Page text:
Home Page
PRR Chartiers Branch
The Layout
My Library
Site Map

Peter's Model Railroading | Articles | Automobiles | Dodge
1949 Dodge 100 Kew Stakebed Truck


The Railmaster Exports has S-scale pewter metal truck kits that they label as "Dodge DeSoto" trucks. They actually closely match the 1949-built Dodge 100 "Kew" trucks, which were Dodge trucks built in the Kew district of London, England. In 2011 I bought a couple of these from a friend who was switching to another scale. This is an article about how I built the Railmaster R223 kit "Dodge DeSoto Stakebed" truck. The photo shows the kit in its original packaging, as I bought it in like-new condition in 2011.
(external link: Railmaster Exports)

Comparing this kit (#R223) to the other two that I bought (#R222 and #R221), even though they are just one digit "lower" in the product ID, this kit has many more parts and details than the other two. The other two don't come with an interior, no mirrors, and no spare wheel. The tires in this kit are also beefier. The underframe and the cab is identical. So, there must have been a production upgrade done to these kits along the way. This photo shows the glued-up sub-assemblies I have prepared and washed, ready for primer. The floor of the bed needed to be glued to the underframe. There is no positive indent for it, so I had to eye-ball it, as compared to where the cab would sit on the frame. The four parts that make up the stakebed are skinnier, width-wise, than the bed, so when it is assembled, it only lines up with the front and back of the bed. I used a 90-degree assembly jig by Rite-Way to make sure they were glued correctly (some parts required some minor bending to get them to line up). When the full stakebed was assembled, I glued it to the truck bed. For the interior, you have to drill a hole through the "dashboard" for the steering wheel. An indent is cast into the back (hidden) of the "dashboard" for either left- or right-hand drive. All assembly was done using superglue, and after all of the flash had been removed and filed off. I washed the parts with water and dishwashing soap, in preparation for the next step.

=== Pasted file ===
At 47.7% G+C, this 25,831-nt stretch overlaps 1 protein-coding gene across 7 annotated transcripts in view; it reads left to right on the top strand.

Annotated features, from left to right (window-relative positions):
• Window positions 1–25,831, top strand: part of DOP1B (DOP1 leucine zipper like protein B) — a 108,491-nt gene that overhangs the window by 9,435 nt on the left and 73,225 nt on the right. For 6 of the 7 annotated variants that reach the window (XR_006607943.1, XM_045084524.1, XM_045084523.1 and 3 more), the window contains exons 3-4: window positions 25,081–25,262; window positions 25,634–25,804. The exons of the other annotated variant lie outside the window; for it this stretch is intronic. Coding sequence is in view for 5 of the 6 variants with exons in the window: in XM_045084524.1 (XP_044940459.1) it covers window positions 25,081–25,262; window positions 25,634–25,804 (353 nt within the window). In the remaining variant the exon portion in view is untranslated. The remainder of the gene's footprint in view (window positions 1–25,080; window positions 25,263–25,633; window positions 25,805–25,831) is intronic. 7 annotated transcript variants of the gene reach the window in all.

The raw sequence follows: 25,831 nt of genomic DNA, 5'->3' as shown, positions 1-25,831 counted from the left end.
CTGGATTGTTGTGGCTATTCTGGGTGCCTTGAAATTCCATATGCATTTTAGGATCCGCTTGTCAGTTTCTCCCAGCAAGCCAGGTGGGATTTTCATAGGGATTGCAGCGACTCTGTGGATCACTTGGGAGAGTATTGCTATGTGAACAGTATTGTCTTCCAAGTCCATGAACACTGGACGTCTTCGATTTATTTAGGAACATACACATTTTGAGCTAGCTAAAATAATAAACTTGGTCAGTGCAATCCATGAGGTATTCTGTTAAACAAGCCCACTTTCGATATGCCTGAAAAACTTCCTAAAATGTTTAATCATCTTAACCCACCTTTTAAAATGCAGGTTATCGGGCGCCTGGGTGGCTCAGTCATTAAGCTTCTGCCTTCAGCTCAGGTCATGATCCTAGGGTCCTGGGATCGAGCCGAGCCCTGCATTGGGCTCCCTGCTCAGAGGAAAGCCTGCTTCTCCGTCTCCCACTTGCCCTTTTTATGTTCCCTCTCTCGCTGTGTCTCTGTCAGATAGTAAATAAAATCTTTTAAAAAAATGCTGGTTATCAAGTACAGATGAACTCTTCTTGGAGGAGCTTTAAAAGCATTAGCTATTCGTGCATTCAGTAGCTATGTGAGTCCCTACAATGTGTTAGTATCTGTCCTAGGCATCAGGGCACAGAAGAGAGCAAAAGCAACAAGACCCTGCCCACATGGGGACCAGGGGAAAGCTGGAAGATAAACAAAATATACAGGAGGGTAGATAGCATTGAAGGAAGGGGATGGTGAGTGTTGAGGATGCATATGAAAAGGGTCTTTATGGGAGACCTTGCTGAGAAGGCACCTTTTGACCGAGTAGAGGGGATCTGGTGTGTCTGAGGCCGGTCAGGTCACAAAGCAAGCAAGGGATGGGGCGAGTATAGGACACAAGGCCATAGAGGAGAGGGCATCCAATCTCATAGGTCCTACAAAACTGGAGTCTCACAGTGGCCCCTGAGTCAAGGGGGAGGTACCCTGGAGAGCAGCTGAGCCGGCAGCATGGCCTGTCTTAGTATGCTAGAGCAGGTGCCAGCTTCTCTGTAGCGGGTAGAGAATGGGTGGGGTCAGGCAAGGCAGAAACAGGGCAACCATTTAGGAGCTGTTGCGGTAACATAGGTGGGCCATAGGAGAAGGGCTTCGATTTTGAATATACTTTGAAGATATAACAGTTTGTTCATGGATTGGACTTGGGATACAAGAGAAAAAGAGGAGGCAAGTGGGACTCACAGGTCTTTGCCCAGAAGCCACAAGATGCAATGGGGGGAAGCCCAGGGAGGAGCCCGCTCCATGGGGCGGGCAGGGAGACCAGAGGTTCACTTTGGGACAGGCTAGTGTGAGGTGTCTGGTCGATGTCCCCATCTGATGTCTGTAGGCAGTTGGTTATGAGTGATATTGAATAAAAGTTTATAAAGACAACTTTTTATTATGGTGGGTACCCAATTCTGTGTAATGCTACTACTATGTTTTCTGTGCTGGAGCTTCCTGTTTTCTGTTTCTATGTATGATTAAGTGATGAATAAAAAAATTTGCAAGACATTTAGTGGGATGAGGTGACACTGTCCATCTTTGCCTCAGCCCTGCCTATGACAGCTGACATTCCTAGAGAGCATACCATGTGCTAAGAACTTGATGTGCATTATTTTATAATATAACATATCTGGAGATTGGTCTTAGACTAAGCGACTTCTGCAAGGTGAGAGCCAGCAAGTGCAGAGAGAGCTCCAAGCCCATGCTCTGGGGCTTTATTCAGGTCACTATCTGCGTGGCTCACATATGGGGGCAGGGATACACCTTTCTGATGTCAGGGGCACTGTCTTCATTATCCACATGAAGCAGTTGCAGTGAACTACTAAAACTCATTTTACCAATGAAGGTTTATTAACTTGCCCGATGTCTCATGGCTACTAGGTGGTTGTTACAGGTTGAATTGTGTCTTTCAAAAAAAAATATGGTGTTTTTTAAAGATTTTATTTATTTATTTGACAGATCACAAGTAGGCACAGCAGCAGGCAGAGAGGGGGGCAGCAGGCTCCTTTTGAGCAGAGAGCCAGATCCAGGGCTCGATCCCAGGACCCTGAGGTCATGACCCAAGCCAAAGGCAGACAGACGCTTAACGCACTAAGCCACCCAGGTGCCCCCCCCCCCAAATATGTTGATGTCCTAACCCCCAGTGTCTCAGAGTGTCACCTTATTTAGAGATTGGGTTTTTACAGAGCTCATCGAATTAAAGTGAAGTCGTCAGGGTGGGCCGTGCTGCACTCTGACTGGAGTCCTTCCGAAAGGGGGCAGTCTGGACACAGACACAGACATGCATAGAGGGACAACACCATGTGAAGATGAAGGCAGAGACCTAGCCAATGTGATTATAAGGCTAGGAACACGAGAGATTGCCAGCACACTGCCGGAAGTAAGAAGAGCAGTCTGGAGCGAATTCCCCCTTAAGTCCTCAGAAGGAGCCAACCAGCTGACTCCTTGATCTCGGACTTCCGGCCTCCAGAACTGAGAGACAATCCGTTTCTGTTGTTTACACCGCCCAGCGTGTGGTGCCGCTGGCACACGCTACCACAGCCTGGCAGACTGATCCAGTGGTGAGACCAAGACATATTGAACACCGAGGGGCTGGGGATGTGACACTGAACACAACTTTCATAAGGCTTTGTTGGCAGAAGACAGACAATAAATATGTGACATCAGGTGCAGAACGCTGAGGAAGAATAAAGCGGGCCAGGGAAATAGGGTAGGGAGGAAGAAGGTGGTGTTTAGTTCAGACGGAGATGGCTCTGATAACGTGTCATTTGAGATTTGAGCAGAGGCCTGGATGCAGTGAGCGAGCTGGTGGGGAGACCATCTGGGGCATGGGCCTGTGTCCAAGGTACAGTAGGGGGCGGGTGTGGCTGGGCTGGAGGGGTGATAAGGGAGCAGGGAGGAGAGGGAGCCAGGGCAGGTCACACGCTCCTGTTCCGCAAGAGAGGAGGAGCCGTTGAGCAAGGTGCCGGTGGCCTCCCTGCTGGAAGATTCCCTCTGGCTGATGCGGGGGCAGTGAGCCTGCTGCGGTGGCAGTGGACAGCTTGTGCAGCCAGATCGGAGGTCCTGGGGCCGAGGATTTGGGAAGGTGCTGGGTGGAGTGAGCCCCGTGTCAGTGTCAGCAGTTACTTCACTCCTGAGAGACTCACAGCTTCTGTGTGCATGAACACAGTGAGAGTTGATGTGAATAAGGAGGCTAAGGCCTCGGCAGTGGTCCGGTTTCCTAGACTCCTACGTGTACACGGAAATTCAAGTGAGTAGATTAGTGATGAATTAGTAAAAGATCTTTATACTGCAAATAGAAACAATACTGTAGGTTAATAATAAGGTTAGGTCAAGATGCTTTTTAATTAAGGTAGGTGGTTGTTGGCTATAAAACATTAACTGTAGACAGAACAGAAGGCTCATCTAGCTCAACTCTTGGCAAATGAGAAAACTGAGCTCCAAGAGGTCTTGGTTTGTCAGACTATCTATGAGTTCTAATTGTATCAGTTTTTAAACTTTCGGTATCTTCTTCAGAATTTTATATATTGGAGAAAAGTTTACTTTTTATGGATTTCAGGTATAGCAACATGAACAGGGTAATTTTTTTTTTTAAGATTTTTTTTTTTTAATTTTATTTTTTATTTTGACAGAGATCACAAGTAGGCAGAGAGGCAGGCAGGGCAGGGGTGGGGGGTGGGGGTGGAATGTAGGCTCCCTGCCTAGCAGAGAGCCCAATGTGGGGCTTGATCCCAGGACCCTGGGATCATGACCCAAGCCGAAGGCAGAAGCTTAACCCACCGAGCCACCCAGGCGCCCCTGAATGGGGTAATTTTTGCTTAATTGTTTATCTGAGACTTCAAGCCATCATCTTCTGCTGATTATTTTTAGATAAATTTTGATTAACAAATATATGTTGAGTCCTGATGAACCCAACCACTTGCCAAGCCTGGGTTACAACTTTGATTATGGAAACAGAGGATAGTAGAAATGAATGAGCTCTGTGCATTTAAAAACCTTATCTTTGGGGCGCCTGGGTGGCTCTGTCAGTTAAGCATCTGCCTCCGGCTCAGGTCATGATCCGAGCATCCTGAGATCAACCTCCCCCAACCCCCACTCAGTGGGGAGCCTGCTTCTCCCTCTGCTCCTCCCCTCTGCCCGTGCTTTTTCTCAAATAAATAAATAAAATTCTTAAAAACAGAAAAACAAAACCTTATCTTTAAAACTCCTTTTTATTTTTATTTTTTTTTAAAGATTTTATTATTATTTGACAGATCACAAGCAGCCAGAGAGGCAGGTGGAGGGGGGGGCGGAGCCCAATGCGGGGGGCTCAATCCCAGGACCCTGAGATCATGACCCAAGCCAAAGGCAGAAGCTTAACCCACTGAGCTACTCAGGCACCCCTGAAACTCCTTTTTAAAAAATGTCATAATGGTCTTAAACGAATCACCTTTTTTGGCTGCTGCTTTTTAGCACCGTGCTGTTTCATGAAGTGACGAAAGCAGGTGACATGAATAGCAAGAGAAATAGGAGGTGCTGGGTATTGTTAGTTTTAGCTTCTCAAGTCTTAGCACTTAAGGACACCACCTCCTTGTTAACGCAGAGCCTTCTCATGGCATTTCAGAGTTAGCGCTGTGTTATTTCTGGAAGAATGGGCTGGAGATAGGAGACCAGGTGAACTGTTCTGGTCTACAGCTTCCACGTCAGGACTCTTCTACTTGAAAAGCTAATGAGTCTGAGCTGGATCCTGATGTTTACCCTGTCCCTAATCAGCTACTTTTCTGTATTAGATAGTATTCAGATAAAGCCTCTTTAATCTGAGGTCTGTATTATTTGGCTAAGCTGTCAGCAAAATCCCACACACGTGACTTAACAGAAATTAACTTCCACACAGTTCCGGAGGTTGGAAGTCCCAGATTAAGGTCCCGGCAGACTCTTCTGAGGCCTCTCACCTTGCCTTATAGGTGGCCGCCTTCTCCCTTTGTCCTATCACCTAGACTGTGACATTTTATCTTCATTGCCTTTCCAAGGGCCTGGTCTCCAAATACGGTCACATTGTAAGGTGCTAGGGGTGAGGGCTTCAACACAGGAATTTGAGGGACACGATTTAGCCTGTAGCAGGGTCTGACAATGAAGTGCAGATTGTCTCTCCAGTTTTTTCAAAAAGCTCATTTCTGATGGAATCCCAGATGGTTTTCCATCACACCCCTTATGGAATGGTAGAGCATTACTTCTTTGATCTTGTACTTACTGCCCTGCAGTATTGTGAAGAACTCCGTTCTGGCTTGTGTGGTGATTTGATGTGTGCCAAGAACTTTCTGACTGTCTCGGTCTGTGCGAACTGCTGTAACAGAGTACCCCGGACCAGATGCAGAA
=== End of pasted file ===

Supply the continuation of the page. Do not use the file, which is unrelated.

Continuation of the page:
(external link: Prototype video)

All the parts have had Vallejo Black Primer (#74.602) applied to them. The wheels and tires have had a paint layer applied, as well as the "wooden" stakebed. In this photo I am cutting the axle rods to length, which is a bit of a guessing game.

This photo shows the installation of the wheels. This was the only (of the three kits) one where it came with a spare tire, so I glued that in place. The axle lengths that need to be cut from the provided metal round stock was a bit of a guess. Luckily I guessed right; not too long nor too short. After routing the metal round stock through the openings in the frame, I applied gel superglue to their ends and pushed the wheels onto them. I tried to keep the wheels as straight as possible when the glue set.

And this completes the underside of the truck.

I painted the interior part black, and the seats with a dark brown. I used some very thin clear plastic sheet to form the individual windows. That is very difficult to do, because nearly each of the window openings are slightly curved and oddly shaped. Once the "glass" was finished, I was able to glue the interior (supplied with the kit) into the cab, and then glue the cab to the frame. I used superglue for both acts. This photo shows the final model. I do not plan to do anything else to this model, as it doesn't fit my layout's era, so it will just sit on a display shelf.